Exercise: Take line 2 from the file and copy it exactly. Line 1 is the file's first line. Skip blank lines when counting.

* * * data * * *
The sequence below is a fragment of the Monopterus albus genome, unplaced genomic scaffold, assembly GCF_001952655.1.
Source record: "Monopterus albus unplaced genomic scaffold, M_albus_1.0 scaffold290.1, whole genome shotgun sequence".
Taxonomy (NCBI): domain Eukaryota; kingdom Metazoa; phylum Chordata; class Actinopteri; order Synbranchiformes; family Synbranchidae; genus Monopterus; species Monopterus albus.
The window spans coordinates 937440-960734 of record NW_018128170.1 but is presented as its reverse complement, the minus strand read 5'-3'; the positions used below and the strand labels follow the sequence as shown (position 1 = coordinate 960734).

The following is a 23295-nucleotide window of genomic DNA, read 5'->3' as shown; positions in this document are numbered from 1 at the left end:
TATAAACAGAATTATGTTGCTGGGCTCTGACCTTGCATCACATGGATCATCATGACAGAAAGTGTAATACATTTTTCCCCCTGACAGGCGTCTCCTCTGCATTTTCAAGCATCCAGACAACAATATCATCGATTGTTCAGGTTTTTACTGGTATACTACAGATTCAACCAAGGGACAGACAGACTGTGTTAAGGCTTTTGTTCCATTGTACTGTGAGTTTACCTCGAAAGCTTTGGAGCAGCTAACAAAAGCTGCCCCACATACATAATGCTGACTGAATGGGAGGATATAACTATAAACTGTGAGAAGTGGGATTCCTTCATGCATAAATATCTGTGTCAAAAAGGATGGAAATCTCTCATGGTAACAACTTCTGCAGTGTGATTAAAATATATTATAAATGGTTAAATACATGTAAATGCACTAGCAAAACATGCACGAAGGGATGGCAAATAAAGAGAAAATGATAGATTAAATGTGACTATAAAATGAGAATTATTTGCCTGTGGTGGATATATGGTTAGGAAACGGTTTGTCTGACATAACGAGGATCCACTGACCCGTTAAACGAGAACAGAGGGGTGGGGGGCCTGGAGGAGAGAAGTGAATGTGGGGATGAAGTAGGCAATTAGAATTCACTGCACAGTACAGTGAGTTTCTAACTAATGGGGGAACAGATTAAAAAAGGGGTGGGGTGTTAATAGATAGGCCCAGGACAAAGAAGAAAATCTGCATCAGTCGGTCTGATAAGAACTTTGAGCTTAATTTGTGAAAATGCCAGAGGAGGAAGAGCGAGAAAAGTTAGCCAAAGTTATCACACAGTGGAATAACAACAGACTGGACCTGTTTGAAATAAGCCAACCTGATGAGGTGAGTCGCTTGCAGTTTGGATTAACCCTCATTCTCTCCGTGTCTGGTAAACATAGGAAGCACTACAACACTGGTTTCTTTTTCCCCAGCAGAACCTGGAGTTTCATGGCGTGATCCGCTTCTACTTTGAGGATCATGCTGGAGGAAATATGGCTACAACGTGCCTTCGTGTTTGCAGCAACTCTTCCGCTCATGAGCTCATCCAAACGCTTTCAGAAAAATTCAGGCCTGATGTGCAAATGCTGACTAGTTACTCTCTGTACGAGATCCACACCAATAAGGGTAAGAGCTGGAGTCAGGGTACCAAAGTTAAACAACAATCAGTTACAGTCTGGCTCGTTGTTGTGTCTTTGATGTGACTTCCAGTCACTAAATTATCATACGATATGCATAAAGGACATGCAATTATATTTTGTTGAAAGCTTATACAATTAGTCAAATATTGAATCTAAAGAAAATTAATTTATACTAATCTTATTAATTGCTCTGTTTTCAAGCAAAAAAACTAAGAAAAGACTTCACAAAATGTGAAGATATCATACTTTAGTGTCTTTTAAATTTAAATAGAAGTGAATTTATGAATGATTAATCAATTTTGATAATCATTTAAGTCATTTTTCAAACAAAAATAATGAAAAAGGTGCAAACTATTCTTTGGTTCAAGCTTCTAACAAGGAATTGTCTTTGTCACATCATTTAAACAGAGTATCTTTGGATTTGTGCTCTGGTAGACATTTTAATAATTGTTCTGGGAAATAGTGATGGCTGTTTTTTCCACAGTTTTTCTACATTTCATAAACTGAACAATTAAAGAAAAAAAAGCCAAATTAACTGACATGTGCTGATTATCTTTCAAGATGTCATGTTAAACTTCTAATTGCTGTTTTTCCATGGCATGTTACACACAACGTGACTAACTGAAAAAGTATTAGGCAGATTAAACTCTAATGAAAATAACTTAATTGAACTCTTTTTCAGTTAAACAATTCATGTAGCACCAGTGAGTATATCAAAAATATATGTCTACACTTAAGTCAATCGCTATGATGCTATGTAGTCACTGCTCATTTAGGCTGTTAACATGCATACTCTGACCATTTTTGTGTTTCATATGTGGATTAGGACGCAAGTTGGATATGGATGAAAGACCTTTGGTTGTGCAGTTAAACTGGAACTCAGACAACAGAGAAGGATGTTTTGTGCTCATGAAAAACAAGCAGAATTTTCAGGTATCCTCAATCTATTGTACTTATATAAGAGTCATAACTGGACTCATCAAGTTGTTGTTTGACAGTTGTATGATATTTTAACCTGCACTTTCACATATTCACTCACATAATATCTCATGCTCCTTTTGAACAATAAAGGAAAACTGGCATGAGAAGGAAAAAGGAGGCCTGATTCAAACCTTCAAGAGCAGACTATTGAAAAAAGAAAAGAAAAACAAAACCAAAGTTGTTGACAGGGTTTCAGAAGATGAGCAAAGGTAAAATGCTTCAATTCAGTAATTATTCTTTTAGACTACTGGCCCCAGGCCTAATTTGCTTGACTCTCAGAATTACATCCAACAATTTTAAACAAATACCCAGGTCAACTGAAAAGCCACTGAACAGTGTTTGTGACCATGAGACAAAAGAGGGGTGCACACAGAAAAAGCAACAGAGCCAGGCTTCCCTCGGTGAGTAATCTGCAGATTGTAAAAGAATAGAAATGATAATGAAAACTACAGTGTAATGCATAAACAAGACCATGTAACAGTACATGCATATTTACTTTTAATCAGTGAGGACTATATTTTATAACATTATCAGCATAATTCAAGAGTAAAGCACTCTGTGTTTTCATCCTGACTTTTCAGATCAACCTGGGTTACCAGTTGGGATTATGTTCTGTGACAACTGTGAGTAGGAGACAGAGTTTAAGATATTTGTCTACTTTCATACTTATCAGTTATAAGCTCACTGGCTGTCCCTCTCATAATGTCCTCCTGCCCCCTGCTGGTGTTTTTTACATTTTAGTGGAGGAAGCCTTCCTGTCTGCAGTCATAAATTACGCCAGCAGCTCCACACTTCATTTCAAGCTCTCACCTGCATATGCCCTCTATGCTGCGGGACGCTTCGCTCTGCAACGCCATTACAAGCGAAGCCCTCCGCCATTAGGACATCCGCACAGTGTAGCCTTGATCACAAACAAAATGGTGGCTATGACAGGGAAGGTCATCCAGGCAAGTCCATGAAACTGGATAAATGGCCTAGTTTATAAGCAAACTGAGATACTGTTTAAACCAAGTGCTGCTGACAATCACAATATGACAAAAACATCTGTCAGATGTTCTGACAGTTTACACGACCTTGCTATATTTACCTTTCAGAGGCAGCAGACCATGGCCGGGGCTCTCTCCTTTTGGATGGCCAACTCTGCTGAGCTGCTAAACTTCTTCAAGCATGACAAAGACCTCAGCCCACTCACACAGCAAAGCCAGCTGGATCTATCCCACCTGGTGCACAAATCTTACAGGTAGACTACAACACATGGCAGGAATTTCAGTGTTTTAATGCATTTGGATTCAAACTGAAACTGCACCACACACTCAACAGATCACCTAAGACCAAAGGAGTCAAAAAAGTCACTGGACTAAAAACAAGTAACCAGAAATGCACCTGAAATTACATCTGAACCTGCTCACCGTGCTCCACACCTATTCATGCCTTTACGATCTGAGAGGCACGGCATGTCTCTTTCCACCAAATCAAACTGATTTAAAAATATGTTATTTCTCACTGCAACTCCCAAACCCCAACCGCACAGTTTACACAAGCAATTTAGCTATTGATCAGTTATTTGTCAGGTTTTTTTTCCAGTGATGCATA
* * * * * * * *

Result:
Source record: "Monopterus albus unplaced genomic scaffold, M_albus_1.0 scaffold290.1, whole genome shotgun sequence".